Darshana Raja was born in Kenya but grew up in the UK. She moved back to Kenya in 2017 and has been nurturing her passion for art over the years. She is the only Kenyan, and the only African to make it to the final round of the Loewe Craft Prize 2020. Her piece of art that gained her this recognition is a “Whole hole” piece that depicts the sun. She had no idea that she could join this competition until her friend referred her to one of her acquaintances who deals in contemporary art. He asked her to share pictures of her art. And that’s how organizers of the Loewe prize recognized her.
Darshana Raja’s Educational Background
Ms. Raja studied art at the University of Brighton in England. She specialized in woodwork, ceramics, plastics, and granite. Ms. Raj believes in learning new skills every day, in furthering her proficiency in various forms of art. Once she gets an idea, she learns the skills, gathers the raw materials, and works on bringing her idea to life. Unlike some artists, Ms. Darshan creates her art from waste materials from local furniture workshops. She found a way to turn this wood waste into beautiful artwork that’s acknowledged worldwide.
She finds Kenyan people to be fascinating since they know how to improvise. They can recycle what looks like waste into useful products. This method minimizes the production costs, keeps the environment clean, and widens the scope of creativity among artists. According to her, this is different from the culture she grew up in in the UK.
To create this specific piece of art, she collected waste wood products from local wood workshops, mainly Mvuli wood offcuts. She then used beeswax to varnish them. She then joined these pieces together in a mathematical structure.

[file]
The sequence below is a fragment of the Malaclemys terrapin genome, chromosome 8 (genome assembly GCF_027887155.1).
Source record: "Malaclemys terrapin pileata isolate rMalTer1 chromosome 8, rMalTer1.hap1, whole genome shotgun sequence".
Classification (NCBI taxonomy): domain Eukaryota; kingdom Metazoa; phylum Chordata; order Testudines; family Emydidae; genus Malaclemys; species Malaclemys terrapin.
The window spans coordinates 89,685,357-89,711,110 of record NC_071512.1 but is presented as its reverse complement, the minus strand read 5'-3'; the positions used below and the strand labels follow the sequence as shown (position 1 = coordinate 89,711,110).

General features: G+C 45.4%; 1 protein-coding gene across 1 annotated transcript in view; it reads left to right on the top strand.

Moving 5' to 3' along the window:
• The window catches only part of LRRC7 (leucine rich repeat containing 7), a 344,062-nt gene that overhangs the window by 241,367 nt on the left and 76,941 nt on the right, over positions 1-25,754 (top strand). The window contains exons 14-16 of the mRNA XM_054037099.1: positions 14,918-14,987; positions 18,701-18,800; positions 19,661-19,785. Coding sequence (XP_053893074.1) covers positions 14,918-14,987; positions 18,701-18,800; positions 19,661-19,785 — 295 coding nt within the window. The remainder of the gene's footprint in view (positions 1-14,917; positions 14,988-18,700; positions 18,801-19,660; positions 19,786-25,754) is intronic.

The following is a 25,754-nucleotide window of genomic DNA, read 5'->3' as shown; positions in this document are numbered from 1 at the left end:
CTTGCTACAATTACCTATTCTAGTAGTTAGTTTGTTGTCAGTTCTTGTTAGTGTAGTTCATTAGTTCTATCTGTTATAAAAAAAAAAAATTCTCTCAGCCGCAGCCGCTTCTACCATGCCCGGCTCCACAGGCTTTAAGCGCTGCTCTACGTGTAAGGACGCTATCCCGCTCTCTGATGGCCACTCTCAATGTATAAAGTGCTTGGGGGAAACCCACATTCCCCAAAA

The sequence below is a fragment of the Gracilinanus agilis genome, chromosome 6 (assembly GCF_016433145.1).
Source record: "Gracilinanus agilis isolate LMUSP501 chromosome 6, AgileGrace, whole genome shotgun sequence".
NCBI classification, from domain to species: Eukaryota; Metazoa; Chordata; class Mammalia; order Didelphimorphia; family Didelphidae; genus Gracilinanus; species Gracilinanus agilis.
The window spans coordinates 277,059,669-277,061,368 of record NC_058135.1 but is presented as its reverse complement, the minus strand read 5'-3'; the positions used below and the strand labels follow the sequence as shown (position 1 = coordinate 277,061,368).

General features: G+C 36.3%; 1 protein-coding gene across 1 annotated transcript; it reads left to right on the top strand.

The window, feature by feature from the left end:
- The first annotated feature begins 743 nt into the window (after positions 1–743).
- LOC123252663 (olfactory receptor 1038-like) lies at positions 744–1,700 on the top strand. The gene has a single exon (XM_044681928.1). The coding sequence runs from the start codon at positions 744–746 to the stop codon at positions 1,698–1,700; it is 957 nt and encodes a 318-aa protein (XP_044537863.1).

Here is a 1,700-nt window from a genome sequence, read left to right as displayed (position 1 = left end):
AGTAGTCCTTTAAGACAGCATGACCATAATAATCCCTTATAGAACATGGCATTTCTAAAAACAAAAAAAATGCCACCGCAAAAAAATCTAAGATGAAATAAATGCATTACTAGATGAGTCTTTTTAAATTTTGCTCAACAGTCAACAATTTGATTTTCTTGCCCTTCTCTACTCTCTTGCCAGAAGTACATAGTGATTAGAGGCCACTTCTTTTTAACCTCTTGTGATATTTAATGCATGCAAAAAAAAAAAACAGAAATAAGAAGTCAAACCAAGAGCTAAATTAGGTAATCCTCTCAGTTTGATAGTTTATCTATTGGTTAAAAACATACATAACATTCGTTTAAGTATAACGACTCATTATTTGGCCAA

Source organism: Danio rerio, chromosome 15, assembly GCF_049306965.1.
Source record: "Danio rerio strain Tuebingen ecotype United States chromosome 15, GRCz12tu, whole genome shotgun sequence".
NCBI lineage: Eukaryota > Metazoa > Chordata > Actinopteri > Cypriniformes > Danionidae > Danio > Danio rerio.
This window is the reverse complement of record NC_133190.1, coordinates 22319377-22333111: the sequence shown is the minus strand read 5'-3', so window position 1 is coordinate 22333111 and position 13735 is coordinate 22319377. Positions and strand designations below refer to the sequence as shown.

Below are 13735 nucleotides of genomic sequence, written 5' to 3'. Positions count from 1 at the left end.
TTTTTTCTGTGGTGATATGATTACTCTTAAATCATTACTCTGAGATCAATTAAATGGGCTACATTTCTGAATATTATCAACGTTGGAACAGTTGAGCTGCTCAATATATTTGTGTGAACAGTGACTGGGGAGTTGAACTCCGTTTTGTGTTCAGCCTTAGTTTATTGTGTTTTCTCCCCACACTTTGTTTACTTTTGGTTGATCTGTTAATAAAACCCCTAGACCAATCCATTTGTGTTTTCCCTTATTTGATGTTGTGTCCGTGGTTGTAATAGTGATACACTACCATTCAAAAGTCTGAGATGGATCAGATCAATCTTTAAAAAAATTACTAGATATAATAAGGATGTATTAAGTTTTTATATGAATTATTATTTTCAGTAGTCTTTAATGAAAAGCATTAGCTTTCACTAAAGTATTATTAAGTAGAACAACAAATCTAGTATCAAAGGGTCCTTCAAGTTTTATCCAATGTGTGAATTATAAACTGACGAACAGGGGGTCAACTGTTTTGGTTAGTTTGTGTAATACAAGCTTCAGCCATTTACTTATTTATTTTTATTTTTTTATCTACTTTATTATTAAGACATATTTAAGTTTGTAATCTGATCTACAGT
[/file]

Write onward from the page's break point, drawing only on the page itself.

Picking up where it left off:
Darshana Raja’s Art
She arranged the pieces of wood together in a rhythmic manner to form a structure that is sun-like. She filled the spaces between the wood with rubber waste. Darshana Raja also preserved the wood using a method known as Shou Sugui Ban, a Japanese technique she learned from the internet. It took her about two months to complete the artwork.
Ms. Raj gains inspiration from Fashion and Architectural works. Some of the notable icons she follows include Fashion Designer Andy Goldsworthy, Van Herpen, and Wangeci Mutu.
Besides creating her art with wood waste, she also uses glass, terrazzo, and granite. She learned how to create art using granite from local sandstone workers. Her passion for art and love for ceramics drove her to pursue a Master’s degree in Ceramics in the UK based Royal College. She believes that her work will inspire others to join the contemporary art realm.
Besides inspiring people to join art, she also encourages people to pursue what they love or careers that make them happy. She is a mother of three, and all of her three children engage in different co-curricular activities.
The Loewe Craft Prize
Loewe Foundation launched the Loewe Craft Prize in 20-16 to recognize modern-day art. The Loewe Craft Prize 2020 has 30 finalists spanning from 18 different countries. These finalists were selected from 2920 applicants. The works of all these finalists will be displayed at the Musee Des Arts Decoratif in Paris, France, from 21 May 2020 to 12 July 2020. The winner will be announced on 12 July 2020.
The winner takes home 50,000 ponds (approximately Ksh 5.712 Million). If she wins, Ms. Darshana Raja hopes to create more artwork as well as teach others. Contemporary art is gradually disappearing in Africa. Ms. Darshana Raja hopes to revive this by showcasing more artwork through her workshop and training more artists.